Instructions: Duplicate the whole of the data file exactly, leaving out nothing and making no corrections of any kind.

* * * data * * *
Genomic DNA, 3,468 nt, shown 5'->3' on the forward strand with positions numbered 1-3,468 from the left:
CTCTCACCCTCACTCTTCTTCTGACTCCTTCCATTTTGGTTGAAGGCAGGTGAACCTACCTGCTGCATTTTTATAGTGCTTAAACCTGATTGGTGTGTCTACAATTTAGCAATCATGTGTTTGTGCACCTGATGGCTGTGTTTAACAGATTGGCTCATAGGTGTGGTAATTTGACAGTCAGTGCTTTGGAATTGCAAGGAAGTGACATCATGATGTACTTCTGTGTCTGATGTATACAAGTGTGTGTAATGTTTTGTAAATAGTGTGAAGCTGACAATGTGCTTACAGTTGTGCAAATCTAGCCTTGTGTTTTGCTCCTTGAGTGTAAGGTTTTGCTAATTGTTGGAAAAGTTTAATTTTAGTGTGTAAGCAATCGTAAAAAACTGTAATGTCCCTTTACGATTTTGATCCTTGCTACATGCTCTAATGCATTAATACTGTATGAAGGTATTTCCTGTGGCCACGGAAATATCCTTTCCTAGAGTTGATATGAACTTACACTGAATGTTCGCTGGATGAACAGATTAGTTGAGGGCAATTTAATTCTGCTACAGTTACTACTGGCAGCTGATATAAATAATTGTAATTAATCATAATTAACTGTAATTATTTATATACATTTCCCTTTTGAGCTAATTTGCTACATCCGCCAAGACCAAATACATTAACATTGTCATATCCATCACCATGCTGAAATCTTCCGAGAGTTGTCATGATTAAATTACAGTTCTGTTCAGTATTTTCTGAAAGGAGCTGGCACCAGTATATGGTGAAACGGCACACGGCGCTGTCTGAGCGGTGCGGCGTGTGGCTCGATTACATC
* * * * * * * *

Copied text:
Genomic DNA, 3,468 nt, shown 5'->3' on the forward strand with positions numbered 1-3,468 from the left:
CTCTCACCCTCACTCTTCTTCTGACTCCTTCCATTTTGGTTGAAGGCAGGTGAACCTACCTGCTGCATTTTTATAGTGCTTAAACCTGATTGGTGTGTCTACAATTTAGCAATCATGTGTTTGTGCACCTGATGGCTGTGTTTAACAGATTGGCTCATAGGTGTGGTAATTTGACAGTCAGTGCTTTGGAATTGCAAGGAAGTGACATCATGATGTACTTCTGTGTCTGATGTATACAAGTGTGTGTAATGTTTTGTAAATAGTGTGAAGCTGACAATGTGCTTACAGTTGTGCAAATCTAGCCTTGTGTTTTGCTCCTTGAGTGTAAGGTTTTGCTAATTGTTGGAAAAGTTTAATTTTAGTGTGTAAGCAATCGTAAAAAACTGTAATGTCCCTTTACGATTTTGATCCTTGCTACATGCTCTAATGCATTAATACTGTATGAAGGTATTTCCTGTGGCCACGGAAATATCCTTTCCTAGAGTTGATATGAACTTACACTGAATGTTCGCTGGATGAACAGATTAGTTGAGGGCAATTTAATTCTGCTACAGTTACTACTGGCAGCTGATATAAATAATTGTAATTAATCATAATTAACTGTAATTATTTATATACATTTCCCTTTTGAGCTAATTTGCTACATCCGCCAAGACCAAATACATTAACATTGTCATATCCATCACCATGCTGAAATCTTCCGAGAGTTGTCATGATTAAATTACAGTTCTGTTCAGTATTTTCTGAAAGGAGCTGGCACCAGTATATGGTGAAACGGCACACGGCGCTGTCTGAGCGGTGCGGCGTGTGGCTCGATTACATC